What is domain CNAME?
A Canonical Name or CNAME record is a type of DNS record that maps an alias name to a true or canonical domain name. CNAME records are typically used to map a subdomain such as www or mail to the domain hosting that subdomain’s content.
What is DNS CNAME example?
CNAME stands for Canonical Name. A common example is when you have both example.com and www.example.com pointing to the same application and hosted by the same server. To avoid maintaining two different records, it’s common to create: An A record for example.com pointing to the server IP address.
Does the name of the CNAME matter?
It doesn’t matter who you host your DNS with; there are even free providers that will host it for you. At this point whether you need CNAME or A records is dependent on the server addresses the company gives you.
Can a domain point to a CNAME?
Restrictions on CNAME Records A CNAME cannot be placed at the root domain level, because the root domain is the DNS Start of Authority (SOA) which must point to an IP address. CNAME records must point to another domain name, never to an IP address.
What is SOA DNS entry?
The DNS ‘start of authority’ (SOA) record stores important information about a domain or zone such as the email address of the administrator, when the domain was last updated, and how long the server should wait between refreshes.
Is Alias and CNAME the same?
Understanding the differences These are the main differences: The A record maps a name to one or more IP addresses when the IP are known and stable. The CNAME record maps a name to another name. The ALIAS record maps a name to another name, but can coexist with other records on that name.
What is a root domain?
While the term “root domain” was originally created in the context of DNS (domain-name servers), it typically refers to the combination of a unique domain name and a top-level domain (extensions) to form a complete “website address.” Your website’s root domain is the highest page in your site hierarchy (probably your …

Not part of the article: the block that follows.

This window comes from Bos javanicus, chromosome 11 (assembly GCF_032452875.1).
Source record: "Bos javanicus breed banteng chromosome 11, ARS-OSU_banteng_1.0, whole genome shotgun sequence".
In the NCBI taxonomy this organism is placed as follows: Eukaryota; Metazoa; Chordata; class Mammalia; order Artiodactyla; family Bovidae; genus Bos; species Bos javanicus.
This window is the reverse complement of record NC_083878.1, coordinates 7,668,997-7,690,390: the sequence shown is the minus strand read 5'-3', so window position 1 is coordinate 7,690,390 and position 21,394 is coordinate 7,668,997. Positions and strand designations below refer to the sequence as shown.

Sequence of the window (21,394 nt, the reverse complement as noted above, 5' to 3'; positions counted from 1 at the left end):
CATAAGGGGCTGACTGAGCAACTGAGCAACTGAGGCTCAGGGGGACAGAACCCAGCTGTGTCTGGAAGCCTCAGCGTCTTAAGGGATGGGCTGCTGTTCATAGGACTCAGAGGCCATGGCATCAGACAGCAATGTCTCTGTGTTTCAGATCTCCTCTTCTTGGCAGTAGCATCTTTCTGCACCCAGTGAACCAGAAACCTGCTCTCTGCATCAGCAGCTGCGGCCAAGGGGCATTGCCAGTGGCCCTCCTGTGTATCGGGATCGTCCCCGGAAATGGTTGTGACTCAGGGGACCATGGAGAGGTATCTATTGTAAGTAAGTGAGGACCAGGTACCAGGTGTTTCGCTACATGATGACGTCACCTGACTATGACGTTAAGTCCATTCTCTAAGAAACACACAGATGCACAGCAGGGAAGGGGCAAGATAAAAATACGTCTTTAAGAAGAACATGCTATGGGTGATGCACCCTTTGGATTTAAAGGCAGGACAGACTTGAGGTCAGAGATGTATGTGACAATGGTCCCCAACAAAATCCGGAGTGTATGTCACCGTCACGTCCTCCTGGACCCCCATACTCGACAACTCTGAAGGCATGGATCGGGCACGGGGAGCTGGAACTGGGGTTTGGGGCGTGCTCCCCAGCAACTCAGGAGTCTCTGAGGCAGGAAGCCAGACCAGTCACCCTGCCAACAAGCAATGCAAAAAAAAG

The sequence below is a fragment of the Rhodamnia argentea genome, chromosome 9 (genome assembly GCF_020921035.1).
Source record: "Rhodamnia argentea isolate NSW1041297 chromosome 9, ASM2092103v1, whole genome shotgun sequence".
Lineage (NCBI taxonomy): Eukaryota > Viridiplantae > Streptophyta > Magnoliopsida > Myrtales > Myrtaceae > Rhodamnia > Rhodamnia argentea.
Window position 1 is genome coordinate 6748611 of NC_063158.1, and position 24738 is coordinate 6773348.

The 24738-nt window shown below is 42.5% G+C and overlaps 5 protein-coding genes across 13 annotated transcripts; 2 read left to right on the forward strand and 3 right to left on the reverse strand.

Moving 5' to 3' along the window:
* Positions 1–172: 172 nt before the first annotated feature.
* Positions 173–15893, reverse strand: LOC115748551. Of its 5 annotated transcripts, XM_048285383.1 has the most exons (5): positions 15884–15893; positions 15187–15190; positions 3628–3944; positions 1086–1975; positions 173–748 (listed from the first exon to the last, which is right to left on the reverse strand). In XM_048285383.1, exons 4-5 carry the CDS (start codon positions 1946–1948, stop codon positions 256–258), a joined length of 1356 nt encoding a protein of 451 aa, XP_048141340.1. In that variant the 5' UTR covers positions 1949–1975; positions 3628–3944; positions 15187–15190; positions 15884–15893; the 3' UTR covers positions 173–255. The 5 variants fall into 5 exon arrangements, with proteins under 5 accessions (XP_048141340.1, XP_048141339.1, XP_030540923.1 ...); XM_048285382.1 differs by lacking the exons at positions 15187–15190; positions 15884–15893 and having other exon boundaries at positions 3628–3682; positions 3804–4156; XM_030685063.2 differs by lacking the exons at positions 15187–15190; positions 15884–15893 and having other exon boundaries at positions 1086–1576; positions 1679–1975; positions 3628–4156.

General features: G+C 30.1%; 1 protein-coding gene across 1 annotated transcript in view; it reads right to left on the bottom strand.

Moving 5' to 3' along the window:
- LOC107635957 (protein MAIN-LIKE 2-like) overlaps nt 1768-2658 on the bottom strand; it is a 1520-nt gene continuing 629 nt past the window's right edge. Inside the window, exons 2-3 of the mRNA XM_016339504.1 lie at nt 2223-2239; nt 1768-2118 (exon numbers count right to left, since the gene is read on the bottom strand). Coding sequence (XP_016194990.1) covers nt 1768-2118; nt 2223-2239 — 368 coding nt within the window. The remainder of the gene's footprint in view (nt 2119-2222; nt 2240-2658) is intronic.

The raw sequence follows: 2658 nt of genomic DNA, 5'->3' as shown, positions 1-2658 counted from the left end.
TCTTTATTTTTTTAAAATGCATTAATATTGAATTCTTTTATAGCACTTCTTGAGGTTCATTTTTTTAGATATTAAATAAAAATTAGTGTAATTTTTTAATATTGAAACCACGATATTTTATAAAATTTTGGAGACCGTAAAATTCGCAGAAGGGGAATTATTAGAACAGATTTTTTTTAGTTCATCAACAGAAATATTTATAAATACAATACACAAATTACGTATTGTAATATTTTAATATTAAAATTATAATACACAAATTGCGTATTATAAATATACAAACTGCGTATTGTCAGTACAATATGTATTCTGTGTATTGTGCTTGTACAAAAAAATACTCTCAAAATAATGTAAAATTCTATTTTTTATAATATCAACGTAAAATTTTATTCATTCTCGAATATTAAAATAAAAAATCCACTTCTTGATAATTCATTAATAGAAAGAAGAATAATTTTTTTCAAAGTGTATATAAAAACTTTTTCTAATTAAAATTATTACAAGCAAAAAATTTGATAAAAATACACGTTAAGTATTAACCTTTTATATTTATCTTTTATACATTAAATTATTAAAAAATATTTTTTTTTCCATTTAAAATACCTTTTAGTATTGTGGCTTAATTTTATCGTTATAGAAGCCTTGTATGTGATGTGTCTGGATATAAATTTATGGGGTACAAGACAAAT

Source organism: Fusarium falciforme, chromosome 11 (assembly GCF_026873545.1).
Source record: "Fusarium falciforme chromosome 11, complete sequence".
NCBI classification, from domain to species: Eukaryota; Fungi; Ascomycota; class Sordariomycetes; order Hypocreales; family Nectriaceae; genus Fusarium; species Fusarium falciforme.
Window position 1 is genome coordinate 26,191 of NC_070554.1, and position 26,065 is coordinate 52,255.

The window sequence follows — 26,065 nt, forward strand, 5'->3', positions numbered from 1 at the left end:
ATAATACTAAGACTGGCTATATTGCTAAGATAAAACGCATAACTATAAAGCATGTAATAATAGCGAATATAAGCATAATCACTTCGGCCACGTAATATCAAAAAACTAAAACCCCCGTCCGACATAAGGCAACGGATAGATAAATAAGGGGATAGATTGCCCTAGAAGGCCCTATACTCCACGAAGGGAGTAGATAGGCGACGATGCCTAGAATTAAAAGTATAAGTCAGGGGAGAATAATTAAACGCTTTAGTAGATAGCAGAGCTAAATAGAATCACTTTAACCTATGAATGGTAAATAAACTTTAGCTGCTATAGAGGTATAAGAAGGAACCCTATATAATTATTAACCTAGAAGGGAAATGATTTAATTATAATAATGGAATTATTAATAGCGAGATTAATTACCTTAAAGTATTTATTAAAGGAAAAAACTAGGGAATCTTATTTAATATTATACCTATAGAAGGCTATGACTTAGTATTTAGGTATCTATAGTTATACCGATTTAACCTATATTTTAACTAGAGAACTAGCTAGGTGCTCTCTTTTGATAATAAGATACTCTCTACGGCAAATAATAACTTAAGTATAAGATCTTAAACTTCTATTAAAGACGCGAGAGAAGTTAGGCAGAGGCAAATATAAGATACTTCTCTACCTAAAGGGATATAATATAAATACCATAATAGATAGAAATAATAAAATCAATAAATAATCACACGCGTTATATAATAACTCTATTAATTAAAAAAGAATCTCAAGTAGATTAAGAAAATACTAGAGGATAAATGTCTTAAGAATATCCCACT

What is AA record in DNS?
The A in A record stands for Address. Additionally, multiple names could point to the same address, in which case each would have its own A record pointing to that same IP address. The DNS A record is specified by RFC 1035.
What is Domain Name System (DNS)?
The Domain Name System is a bit like a postal service. There are millions of DNS servers carrying DNS records information to users about the websites they are visiting. Each server in the delivery chain needs to be up-to-date with the latest information within the DNS records.
What is a DNS CNAME record?
What is a DNS CNAME record? The ‘canonical name’ (CNAME) record is used in lieu of an A record, when a domain or subdomain is an alias of another domain. All CNAME records must point to a domain, never to an IP address
Do CNAMEs have to be unique to one domain name?
It also warns you that CNAMEs must be unique to other records. The DNS A record is specified by RFC 1035. A CNAME record must always point to another domain name and never directly to an IP address.
What DNS records do I need to add when buying a domain?
Your MX or mail exchange DNS record always exists when you buy a domain, but you need to add your client-server mail name (e.g., is it Private Email, Gmail, Protonmail, or something else?) to the record, so the domain knows which client to use. You need to have these records configured to receive mail to your domain.